From time to time in this space, we report on the course of citrus greening in Florida. Citrus greening is a bacterial disease spread primarily by an insect known as a psyllid, and its presence in the state has been documented since 2005. The disease has had a devastating effect on commercial production here.
Unfortunately, the news continues to be discouraging. On March 9 U.S. Department of Agriculture forecasters predicted that orange production for the 2016-17 season would yield 67 million boxes. (A box weighs 90 lbs.) That figure represents not only a significant drop from the January forecast of 71 million boxes, but a drastic decline from the record of 244 million boxes in 1997-98.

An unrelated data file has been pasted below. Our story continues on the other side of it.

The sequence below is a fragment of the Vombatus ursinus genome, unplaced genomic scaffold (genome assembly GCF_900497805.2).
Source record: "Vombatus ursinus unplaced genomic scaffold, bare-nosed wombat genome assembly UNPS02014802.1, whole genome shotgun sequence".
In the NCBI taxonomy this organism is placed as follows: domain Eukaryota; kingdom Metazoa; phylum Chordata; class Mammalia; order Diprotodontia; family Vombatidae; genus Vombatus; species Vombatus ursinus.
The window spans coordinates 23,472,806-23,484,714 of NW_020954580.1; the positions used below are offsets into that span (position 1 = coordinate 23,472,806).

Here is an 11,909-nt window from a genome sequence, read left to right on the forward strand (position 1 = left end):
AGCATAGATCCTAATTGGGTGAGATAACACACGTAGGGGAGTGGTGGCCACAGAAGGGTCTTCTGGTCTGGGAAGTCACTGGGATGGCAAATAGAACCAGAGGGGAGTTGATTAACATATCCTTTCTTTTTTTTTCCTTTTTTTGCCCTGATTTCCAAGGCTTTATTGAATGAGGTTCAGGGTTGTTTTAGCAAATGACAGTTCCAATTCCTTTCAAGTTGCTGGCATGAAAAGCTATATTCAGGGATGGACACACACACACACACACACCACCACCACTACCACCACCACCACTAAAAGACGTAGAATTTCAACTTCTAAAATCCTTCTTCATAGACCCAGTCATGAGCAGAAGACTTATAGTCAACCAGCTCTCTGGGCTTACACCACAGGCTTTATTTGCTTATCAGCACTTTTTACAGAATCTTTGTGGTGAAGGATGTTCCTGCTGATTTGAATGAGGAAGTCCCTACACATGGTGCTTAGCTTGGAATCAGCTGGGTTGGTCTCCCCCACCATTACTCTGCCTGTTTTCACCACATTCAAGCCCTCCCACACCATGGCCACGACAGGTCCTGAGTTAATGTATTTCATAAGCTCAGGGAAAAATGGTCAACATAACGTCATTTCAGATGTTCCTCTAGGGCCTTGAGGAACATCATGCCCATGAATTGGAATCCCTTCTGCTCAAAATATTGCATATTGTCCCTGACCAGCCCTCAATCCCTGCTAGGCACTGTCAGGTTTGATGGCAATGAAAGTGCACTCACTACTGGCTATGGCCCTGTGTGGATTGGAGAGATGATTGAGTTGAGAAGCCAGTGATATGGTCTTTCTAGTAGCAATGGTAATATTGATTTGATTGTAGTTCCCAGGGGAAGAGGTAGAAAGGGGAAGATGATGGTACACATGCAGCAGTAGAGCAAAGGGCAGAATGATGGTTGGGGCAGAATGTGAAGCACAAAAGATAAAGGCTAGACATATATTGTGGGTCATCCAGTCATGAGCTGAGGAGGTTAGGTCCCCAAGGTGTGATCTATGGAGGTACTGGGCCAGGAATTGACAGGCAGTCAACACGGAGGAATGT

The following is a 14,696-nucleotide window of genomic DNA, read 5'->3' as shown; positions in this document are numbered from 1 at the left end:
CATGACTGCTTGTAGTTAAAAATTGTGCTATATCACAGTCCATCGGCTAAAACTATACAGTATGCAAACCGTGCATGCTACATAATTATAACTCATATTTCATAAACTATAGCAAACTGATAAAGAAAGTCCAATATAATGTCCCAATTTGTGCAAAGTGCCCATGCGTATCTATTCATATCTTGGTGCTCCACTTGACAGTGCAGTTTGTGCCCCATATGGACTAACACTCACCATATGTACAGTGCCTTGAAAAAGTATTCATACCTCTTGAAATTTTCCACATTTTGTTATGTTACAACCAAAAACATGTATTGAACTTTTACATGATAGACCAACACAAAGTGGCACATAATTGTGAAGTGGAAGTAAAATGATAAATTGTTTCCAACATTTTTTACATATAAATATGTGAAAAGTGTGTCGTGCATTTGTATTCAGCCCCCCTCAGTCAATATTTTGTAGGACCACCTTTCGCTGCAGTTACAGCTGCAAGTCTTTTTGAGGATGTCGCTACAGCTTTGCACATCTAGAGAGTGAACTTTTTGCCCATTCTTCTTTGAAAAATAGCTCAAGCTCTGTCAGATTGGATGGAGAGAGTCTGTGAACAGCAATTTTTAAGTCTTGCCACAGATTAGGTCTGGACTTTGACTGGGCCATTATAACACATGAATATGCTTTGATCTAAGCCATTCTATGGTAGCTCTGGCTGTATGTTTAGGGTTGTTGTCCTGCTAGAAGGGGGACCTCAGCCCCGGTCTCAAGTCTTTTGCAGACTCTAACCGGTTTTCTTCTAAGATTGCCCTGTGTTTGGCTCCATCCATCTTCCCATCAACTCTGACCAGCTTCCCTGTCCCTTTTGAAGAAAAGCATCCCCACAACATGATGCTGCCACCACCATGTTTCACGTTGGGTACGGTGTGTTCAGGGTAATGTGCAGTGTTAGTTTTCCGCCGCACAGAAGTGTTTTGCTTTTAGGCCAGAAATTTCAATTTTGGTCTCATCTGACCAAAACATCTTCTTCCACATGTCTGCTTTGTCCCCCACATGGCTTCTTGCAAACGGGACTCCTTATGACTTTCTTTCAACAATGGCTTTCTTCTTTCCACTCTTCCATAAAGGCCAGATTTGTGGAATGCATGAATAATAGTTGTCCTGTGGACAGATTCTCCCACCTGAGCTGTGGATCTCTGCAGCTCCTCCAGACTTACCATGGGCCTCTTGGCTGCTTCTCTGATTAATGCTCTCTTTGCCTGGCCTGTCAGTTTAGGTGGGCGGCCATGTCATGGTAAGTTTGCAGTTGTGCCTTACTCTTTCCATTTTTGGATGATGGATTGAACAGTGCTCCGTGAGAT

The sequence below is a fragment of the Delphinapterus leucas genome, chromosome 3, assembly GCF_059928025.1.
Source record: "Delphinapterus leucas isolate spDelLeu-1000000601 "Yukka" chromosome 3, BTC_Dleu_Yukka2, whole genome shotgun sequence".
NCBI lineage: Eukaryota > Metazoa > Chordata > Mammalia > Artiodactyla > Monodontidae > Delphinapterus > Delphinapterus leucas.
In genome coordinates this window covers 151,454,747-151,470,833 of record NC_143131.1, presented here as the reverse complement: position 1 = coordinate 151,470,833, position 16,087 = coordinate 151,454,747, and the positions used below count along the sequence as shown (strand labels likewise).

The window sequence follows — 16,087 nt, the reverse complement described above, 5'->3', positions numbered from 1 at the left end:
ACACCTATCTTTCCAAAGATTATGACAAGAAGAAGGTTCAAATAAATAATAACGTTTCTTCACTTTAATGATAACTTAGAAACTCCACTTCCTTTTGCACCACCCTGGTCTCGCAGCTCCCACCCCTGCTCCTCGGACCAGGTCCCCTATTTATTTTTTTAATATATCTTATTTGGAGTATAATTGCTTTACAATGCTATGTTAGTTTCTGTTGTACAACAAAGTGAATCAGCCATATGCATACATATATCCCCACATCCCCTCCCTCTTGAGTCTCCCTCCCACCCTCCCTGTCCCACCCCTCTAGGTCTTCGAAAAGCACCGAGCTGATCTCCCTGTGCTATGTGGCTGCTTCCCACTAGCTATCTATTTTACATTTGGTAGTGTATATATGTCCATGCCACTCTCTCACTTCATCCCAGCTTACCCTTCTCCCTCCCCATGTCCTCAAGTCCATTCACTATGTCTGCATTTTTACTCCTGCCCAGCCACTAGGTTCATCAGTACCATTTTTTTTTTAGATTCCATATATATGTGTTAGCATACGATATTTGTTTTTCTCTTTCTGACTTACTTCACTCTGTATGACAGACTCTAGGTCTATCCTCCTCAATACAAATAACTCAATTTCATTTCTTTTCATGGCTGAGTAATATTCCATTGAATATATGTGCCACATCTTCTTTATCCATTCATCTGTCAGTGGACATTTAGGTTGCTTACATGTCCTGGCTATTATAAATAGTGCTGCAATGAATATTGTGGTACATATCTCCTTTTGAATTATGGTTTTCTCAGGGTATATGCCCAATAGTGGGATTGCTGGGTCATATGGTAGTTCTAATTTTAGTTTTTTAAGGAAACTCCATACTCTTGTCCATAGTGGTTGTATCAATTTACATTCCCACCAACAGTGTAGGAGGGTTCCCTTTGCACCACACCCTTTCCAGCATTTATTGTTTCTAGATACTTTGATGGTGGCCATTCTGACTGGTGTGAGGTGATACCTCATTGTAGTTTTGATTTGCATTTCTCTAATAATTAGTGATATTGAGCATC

In recent years federal and state funds have been spent in the effort to eradicate, or at least control, citrus greening, but nothing that is both effective and economically feasible has been found so far.
One of the startling by-products of citrus greening is the abandonment of citrus groves. Farmers have walked away from an estimated 125,000 acres of citrus trees killed or rendered unproductive by citrus greening. The problem with that development is that the abandoned orchards function as grounds for the psyllids to breed and spread into healthy groves.
In each of the last couple of years, the federal government allocated $1 million to cut and burn abandoned trees, but the program has now expired. In its place, the State of Florida has just appropriated $4 million to dig up and burn abandoned citrus trees. The head of the project says that her goal is to burn trees on nearly 18,000 acres before the end of June. That, of course, will still leave more than 85% of the abandoned trees in place.
Because of the lack of a breakthrough in the treatment of citrus greening, Richard Lyons’ Nursery continues to recommend against purchasing citrus trees.